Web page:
A monument to the Mormon Battalion was dedicated in San Diego on 28 January 1940. The visitors’ center was built in the 1960s and reopened in January 2010 after extensive renovations. In its first year of operation, the revamped facility hosted 120,000 visitors, and Evans said they are on track to break that record this year.

“Even if people have been here before, they should come back because it is totally different,” Evans said. “There is more of a focus on history than there was before. This site is probably the best kept secret in California!”

What to See and Do

When visitors walk through the front door of the site, they are greeted by enthusiastic volunteer tour guides dressed in period clothing. A guide leads visitors to a series of framed pictures on the wall where the guide engages in conversation with the people in the pictures, who are brought to life by digital technology. The characters converse with the guide and with the other people in the framed pictures in relating the story of the Mormon Battalion. One of the digital characters walks out of the picture on the wall into the next area, where the guide escorts the visitors into the Encampment Room. Tents are set up and visitors sit among them on logs listening to more of the story from the characters on three big screens. Two additional rooms depict Fort Leavenworth, Kansas, one of the stops on the battalion’s march west, and the old courthouse in San Diego.

The historic feel of the site is a big draw for local schoolchildren who are studying California history. Larry Standforth, a teacher in the San Diego School District, says touring the Mormon Battalion Historic Site helps students learn valuable lessons.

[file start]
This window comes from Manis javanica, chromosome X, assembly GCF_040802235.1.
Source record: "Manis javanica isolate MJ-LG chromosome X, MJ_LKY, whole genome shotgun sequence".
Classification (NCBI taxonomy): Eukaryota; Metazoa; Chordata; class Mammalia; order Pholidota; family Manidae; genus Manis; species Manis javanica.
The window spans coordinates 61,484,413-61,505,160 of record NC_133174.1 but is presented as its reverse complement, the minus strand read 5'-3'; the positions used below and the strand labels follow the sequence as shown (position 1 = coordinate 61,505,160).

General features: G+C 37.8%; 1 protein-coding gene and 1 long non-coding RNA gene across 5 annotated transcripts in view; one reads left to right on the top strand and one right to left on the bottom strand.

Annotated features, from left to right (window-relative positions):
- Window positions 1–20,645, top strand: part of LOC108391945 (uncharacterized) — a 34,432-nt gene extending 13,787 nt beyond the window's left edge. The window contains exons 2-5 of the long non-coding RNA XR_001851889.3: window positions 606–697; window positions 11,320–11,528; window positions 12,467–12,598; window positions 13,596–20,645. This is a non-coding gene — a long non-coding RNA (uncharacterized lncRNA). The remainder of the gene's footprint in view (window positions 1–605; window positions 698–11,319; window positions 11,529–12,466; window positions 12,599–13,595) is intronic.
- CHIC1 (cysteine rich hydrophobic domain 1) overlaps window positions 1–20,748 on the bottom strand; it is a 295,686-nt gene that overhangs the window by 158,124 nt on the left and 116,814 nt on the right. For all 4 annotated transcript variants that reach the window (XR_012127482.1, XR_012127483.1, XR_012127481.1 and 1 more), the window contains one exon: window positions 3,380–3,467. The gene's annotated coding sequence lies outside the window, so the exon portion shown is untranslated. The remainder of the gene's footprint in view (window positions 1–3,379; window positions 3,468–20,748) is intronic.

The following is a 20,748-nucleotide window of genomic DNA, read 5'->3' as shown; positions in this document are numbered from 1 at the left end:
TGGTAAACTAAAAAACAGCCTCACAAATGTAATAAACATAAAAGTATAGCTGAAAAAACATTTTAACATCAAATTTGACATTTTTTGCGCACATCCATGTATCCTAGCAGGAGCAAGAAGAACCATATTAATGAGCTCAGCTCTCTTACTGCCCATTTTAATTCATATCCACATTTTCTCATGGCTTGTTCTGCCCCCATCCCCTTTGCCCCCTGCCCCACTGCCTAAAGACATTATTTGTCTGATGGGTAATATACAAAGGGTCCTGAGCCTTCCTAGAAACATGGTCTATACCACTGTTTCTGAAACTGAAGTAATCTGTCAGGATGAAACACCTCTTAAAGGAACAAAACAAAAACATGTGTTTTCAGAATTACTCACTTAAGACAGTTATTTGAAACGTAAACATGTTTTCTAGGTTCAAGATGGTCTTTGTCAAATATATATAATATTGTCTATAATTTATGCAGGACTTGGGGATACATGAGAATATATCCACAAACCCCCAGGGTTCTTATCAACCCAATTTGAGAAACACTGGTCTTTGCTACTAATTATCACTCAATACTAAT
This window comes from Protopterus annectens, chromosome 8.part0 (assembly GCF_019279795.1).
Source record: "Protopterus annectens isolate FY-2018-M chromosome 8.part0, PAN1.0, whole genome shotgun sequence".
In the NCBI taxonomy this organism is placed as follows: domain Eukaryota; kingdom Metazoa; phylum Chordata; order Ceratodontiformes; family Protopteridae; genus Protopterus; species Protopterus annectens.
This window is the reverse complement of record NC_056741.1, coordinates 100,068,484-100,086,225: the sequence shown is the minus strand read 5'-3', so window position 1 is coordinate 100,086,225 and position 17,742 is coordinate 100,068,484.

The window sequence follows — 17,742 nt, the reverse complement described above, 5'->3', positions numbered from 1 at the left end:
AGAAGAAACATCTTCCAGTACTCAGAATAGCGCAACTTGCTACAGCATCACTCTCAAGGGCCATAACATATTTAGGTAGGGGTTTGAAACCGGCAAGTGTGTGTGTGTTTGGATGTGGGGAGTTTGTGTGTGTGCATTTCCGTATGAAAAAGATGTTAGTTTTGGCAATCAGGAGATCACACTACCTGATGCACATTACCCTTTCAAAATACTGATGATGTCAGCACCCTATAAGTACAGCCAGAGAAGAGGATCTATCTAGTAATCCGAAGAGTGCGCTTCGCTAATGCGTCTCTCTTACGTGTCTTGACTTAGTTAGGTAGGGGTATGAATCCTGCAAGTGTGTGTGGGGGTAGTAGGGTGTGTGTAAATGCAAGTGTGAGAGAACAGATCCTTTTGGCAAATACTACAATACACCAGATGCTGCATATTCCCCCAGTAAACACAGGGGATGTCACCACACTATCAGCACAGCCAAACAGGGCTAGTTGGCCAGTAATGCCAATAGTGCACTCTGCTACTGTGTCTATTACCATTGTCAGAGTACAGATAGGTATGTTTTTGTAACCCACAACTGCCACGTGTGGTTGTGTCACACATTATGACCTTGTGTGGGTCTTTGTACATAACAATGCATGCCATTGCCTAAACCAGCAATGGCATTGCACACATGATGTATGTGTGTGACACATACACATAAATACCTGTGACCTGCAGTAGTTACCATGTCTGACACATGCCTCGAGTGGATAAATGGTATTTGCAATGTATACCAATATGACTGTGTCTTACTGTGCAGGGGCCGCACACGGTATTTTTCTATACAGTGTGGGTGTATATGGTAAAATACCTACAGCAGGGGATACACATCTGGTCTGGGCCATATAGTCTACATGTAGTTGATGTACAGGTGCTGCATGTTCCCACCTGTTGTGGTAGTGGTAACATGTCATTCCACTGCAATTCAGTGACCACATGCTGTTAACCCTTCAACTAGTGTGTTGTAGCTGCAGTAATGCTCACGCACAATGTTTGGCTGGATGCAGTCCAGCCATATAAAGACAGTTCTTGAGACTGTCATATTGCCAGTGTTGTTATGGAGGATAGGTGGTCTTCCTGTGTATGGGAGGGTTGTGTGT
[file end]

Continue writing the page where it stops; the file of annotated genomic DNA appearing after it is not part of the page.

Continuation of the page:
“This tour gives the fourth graders a chance to experience the historic role of things like prejudice, diversity and conflict resolution,” Standforth said. “The Mormons and the Mormon Battalion were prime examples of dealing with these issues. The tour also shows the students how the Mormons faced hardships and overcame them.”

One of the visiting fourth graders said, “I learned that you need to treat people how you want them to treat you.”

Another student said, “I thought that was cool when the picture was talking and telling the story.”

Visitors can pan for gold, make bricks, try on replica period clothing and play multimedia games. They can also pose for historic-looking pictures, which they can have e-mailed to them or take the finished print with them as they leave. There are also authentic artifacts on display, such as muskets, a gold pouch, baskets, actual bricks from the foundation of the Old Town courthouse and a cannon that the battalion rolled across the United States.